Whatever, I get the feeling that he is very comfortable with the current “third way” policy settings, which represent more of a compromise with neo-liberlaism than a repudiation after all. If National try to change anything important like WFF, then they can expect a ferocious response.

    Have to correct redlogix when s/he says, “Goff is decently articulate and has learnt from Clark how to express a complex argument with clarity and in relatively plain language.” As I recount on my own blog, Goff always had a clear-eyed approach and was able to articulate it well. He didn’t learn anything from Clark. They are *both* formidably intelligent.

    I do have to agree with redlogix’s comment, “By contrast I get the impression that the novelty of Key’s sharp-suit exexcutive jargon, and slippery obfuscations is going to wear off with joe public fairly quickly.” Bring on 2011.

  76. Ianmac 77

    I guess Mr Goff will be as intrigued as I was at the feature on Morning Report this morning about Asian expectations in South Auckland. It seems that there is a general belief that National will act quickly to bring peace and safety to the streets and that dairy owners will be safe.
    Promises over-stated?

  77. Tim Ellis 78

    Gobsmacked, I was wrong on Roger Douglas returning, quite right. I was not wrong on John Key ruling out Douglas from Cabinet if he did return, though. Do you also intend to disregard Steve Pierson’s political analysis as well? After all, he wrote:

    National has four fatal problems that will prevent it from winning the election. Or, rather, it has two problems, both with two parts.

    Turns out National didn’t have any fatal problems. They won, convincingly, with the highest number of seats that any single party has achieved under MMP, and several coalition options to boot.

    Or how about r0b, who wrote:

    I can’t seriously believe that the polls at their worst (for Labour) ever reflected the reality of opinion in NZ.

    r0b was also very wrong when he wrote:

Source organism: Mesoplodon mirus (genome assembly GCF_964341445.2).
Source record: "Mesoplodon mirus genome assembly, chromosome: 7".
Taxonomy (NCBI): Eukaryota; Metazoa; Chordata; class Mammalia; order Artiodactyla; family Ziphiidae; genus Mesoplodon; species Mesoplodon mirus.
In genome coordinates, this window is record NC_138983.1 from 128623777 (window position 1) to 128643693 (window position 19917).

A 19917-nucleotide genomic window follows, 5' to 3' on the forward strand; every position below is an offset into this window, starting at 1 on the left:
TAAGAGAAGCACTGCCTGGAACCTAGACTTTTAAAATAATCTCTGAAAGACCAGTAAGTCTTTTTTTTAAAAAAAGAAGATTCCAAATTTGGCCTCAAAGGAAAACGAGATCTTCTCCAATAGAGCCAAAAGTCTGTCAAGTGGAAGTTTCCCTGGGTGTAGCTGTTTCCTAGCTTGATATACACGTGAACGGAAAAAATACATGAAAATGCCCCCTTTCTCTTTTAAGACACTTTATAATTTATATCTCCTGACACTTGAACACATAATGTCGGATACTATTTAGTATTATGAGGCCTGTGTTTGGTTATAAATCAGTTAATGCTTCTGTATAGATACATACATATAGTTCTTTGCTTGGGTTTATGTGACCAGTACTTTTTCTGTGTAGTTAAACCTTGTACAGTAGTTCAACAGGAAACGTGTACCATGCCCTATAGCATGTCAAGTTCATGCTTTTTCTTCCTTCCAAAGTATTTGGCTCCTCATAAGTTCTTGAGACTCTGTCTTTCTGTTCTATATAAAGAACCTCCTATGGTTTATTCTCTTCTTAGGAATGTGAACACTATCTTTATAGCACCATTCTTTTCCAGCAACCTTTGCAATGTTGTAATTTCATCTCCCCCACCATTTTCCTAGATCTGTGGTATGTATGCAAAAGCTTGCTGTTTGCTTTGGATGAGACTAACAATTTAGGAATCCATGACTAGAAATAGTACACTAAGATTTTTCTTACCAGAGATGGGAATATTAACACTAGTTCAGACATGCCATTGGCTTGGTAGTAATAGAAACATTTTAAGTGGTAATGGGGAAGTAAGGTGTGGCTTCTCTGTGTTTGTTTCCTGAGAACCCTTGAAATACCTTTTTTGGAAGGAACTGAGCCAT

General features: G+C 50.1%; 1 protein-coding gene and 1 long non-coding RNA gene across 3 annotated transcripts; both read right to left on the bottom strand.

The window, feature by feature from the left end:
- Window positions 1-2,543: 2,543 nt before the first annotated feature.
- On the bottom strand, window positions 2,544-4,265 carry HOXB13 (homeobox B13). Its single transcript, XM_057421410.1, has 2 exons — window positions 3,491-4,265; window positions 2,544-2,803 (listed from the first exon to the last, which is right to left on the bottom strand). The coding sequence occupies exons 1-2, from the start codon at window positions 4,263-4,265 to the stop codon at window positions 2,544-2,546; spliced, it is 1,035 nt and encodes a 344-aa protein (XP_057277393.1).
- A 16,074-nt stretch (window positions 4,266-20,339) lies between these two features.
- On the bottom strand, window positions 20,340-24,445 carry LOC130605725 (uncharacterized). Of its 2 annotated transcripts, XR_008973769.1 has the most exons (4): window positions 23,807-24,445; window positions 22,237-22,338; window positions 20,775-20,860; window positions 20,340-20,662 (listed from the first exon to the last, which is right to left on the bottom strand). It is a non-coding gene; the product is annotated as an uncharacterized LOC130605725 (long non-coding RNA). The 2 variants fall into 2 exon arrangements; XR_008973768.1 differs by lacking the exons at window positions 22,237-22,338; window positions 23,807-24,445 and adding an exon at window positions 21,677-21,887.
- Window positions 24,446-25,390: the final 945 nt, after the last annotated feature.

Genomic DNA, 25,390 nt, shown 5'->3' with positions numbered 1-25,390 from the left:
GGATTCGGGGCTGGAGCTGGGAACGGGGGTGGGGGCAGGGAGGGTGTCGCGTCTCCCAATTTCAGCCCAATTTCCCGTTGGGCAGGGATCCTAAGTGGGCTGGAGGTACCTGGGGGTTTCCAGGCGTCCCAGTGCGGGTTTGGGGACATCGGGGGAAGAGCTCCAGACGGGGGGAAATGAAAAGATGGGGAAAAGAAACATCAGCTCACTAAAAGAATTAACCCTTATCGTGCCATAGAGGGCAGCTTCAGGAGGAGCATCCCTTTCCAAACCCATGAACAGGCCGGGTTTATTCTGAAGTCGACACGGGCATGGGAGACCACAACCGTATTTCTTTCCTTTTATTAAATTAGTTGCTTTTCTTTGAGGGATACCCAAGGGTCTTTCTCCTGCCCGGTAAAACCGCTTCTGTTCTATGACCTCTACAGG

This I think is the narrative that will win Labour the election – Labour’s policies work, National’s don’t. In the end, that’s what matters.

    Turns out the polls were correct, and Labour’s support in the polls did reflect the reality of opinion in NZ.

    LP was wrong when he said the polls weren’t accurate. They turned out to be the most accurate results in NZ polling history.

    Felix was very wrong when he wrote, of National: “It seems [National] they’re determined to govern alone or not at all.” No, National has been very prepared to govern with partners. So too was he wrong when he wrote:

    Tane you’re going to be seeing quite a bit of crying and toy-throwing from the likes of burt and Sarah over the next few weeks as they watch their taxless right-wing fantasy slipping away.

    Oh, and who can forget how very, very wrong Mike Williams was when he was talking up John Key’s involvement in the H-Fee.

  78. Carol 79

    I think a very important issue that Goff and team need to sort out, was signalled on Nat Rad this morning by Matt Mcarten: ie Goff’s relationship with Maori & the MP. It would have been an angst-ridden area for Labour if they had led the government this term. In a way, it could work better for Labour to have Key negotiate with the MP in the first instance.